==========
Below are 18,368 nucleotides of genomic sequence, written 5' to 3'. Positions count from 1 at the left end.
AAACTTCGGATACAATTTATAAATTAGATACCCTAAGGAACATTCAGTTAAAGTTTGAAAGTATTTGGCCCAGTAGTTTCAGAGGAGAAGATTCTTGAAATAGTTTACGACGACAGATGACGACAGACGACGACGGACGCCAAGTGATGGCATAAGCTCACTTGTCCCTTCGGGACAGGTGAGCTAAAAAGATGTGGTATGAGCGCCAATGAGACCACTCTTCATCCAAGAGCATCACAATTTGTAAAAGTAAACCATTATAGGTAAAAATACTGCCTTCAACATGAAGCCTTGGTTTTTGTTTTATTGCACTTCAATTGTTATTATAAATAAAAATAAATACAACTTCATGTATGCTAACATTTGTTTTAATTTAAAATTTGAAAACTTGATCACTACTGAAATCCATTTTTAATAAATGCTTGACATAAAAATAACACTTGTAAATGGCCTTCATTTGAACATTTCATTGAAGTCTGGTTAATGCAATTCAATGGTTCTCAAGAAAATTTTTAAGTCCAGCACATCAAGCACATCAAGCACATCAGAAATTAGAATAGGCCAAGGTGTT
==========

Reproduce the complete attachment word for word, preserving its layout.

Below are 18,368 nucleotides of genomic sequence, written 5' to 3'. Positions count from 1 at the left end.
AAACTTCGGATACAATTTATAAATTAGATACCCTAAGGAACATTCAGTTAAAGTTTGAAAGTATTTGGCCCAGTAGTTTCAGAGGAGAAGATTCTTGAAATAGTTTACGACGACAGATGACGACAGACGACGACGGACGCCAAGTGATGGCATAAGCTCACTTGTCCCTTCGGGACAGGTGAGCTAAAAAGATGTGGTATGAGCGCCAATGAGACCACTCTTCATCCAAGAGCATCACAATTTGTAAAAGTAAACCATTATAGGTAAAAATACTGCCTTCAACATGAAGCCTTGGTTTTTGTTTTATTGCACTTCAATTGTTATTATAAATAAAAATAAATACAACTTCATGTATGCTAACATTTGTTTTAATTTAAAATTTGAAAACTTGATCACTACTGAAATCCATTTTTAATAAATGCTTGACATAAAAATAACACTTGTAAATGGCCTTCATTTGAACATTTCATTGAAGTCTGGTTAATGCAATTCAATGGTTCTCAAGAAAATTTTTAAGTCCAGCACATCAAGCACATCAAGCACATCAGAAATTAGAATAGGCCAAGGTGTT